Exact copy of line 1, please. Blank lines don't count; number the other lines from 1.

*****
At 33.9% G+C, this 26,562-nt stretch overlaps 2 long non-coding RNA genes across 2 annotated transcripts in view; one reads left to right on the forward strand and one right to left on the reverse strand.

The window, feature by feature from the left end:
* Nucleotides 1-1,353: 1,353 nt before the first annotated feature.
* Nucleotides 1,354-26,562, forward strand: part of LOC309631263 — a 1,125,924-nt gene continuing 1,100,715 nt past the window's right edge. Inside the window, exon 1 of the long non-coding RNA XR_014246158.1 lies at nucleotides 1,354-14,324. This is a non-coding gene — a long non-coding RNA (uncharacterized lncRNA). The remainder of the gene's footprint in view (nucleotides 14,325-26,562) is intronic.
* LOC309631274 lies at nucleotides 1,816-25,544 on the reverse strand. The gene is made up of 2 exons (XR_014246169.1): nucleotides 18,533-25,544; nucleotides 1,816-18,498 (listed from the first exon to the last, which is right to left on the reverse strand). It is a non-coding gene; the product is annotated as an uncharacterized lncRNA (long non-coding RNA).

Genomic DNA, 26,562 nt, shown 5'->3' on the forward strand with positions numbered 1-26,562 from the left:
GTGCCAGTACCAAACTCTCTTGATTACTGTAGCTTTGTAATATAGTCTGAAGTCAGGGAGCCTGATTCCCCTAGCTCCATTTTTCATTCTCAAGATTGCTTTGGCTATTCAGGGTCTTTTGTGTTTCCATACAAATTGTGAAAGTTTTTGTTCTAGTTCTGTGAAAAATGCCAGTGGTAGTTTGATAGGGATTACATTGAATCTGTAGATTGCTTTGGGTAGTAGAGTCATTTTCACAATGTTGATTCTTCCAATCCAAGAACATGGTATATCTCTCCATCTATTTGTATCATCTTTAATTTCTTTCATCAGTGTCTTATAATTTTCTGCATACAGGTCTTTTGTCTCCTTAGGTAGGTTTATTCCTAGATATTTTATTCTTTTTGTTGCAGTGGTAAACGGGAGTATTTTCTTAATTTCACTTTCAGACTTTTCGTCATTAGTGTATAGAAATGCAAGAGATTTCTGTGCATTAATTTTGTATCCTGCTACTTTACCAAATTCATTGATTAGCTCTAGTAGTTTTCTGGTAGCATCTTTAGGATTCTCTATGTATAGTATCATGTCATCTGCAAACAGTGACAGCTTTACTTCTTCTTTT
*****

At 33.9% G+C, this 26,562-nt stretch overlaps 2 long non-coding RNA genes across 2 annotated transcripts in view; one reads left to right on the forward strand and one right to left on the reverse strand.